Elm, Siberian
This 12' tall Siberian elm belongs to my neighbor. It's not in bad shape, but there is clearly something wrong with it, since some of the leaves have spots and the tree seems to be thinning somewhat. The branch was cut in early June.
This is a portion of a branch cut from the tree. It has a diameter of about 1/2 inch and was taken from a larger branch about 6' high. Close examination shows only a minimal number of spores at the branch junctions. Yet that is the exact location favored by white canker spores.
A microscope view of a branch cross section shows several transparent spores just inside the bark (black arrows).
←E F
There is a lot to see in this 400x microscope picture! The bark is in the lower-left corner (A). The green cortex lies under it(B). Under that is the phloem, which should be uniform in appearance. Instead, it contains numerous gelatinous blobs(C). The phloem, in turn, should meet the white xylem cleanly. It does that at one area (D). But note the blob of white canker material growing between the phloem and xylem (E)! This canker is separating the xylem from the phloem (F). This cankerous blob is connected to a hypha that runs down a conducting vessel of the xylem(G).
This picture shows a large amorphous white structure that doesn't appear at all like wood. While it may be white canker, it could also be a dislodged piece of xylem.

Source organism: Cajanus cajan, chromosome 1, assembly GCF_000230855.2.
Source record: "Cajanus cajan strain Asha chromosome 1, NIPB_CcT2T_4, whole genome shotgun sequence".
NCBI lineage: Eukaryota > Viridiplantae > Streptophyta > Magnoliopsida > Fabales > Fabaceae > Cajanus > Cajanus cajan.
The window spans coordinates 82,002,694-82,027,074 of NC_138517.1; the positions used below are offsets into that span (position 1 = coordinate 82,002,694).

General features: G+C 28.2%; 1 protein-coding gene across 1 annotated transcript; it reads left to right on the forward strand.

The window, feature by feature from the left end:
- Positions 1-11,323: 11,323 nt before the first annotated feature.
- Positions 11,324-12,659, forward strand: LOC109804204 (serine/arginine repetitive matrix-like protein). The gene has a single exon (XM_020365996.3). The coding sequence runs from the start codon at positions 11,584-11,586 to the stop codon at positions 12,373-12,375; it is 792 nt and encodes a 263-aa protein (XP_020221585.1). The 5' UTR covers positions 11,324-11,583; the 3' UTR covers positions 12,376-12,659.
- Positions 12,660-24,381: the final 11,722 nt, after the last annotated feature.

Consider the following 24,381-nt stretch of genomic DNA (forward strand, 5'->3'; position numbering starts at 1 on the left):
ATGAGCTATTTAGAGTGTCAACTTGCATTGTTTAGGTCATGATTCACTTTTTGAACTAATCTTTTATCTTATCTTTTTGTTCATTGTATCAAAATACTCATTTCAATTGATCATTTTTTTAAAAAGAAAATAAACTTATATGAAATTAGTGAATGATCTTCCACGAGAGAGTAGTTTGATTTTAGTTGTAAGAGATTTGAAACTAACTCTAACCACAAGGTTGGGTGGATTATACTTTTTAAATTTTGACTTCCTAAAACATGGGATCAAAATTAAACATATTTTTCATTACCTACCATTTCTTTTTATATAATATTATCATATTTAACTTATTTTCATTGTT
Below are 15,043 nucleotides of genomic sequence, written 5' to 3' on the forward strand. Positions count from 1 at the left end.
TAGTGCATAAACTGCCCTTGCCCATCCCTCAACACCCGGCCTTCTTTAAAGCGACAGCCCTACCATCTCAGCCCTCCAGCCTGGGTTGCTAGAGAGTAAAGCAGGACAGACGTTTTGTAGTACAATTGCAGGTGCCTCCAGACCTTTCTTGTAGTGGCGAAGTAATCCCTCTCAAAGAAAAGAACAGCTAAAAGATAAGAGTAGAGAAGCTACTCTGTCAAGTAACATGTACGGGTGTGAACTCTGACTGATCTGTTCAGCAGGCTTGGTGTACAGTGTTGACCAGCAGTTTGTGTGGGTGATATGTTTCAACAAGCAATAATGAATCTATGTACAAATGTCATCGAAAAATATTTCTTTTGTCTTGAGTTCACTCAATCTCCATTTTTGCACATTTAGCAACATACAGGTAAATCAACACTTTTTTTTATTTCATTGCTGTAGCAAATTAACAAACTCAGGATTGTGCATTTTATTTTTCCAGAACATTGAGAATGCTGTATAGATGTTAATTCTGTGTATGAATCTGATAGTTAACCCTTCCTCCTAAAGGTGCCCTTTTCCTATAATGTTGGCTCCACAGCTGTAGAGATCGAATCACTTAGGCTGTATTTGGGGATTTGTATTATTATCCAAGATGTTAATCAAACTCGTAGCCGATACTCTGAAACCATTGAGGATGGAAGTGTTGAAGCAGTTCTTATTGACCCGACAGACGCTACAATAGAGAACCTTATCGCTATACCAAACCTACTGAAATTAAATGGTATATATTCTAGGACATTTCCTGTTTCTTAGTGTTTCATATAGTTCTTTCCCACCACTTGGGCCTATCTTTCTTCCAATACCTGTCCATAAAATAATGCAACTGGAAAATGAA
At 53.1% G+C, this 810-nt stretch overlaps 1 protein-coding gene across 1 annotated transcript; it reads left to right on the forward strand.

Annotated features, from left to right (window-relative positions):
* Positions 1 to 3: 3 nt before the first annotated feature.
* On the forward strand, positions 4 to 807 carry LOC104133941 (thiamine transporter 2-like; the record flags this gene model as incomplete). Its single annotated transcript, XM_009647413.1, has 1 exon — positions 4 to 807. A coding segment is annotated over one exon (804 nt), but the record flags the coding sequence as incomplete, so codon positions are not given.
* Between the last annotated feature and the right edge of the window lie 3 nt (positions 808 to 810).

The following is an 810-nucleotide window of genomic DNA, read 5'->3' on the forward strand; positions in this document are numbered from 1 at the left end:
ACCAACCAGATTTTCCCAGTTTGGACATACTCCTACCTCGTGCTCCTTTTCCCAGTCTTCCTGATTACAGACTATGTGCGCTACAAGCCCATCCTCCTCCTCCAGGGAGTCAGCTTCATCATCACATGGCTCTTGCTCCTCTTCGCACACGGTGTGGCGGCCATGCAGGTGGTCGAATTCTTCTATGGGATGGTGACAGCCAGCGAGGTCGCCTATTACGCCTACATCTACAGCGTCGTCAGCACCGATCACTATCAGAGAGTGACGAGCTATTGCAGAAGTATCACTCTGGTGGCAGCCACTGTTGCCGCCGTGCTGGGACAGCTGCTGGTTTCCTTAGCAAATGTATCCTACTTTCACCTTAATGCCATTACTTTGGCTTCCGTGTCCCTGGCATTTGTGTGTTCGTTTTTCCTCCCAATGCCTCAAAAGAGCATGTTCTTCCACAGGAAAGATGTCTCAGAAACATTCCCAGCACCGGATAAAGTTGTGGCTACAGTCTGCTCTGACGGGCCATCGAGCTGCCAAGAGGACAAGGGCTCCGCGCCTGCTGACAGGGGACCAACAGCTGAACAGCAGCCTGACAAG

This growth is just under the bark. The phloem appears to have been replaced with a pinkish canker material that has blobs of white canker growing through it.
This is what the pith at the center of the branch looks like - a white frothy substance. It should be surrounded by wood (xylem) resembling normal tree rings. But note the areas of white cankerous material just outside the pith (black arrows).
The brown substance running from the lower-left to the upper-right is the bark. Note that there is no underlying cortex - the bark has separated from it! The milk-white substance appears to be white canker. The semi-transparent hyphae are also a form of white canker.
Unlike other trees, this Siberian elm is not a host to extensive spore patches on its bark or leaves. Instead, the evidence of white canker infection can be seen when viewing twig cross-sections with a microscope. As in other trees, the nutrient transporting phloem layer is attacked and consumed. But unlike other trees, there is also evidence that xylem tissue is also attacked.

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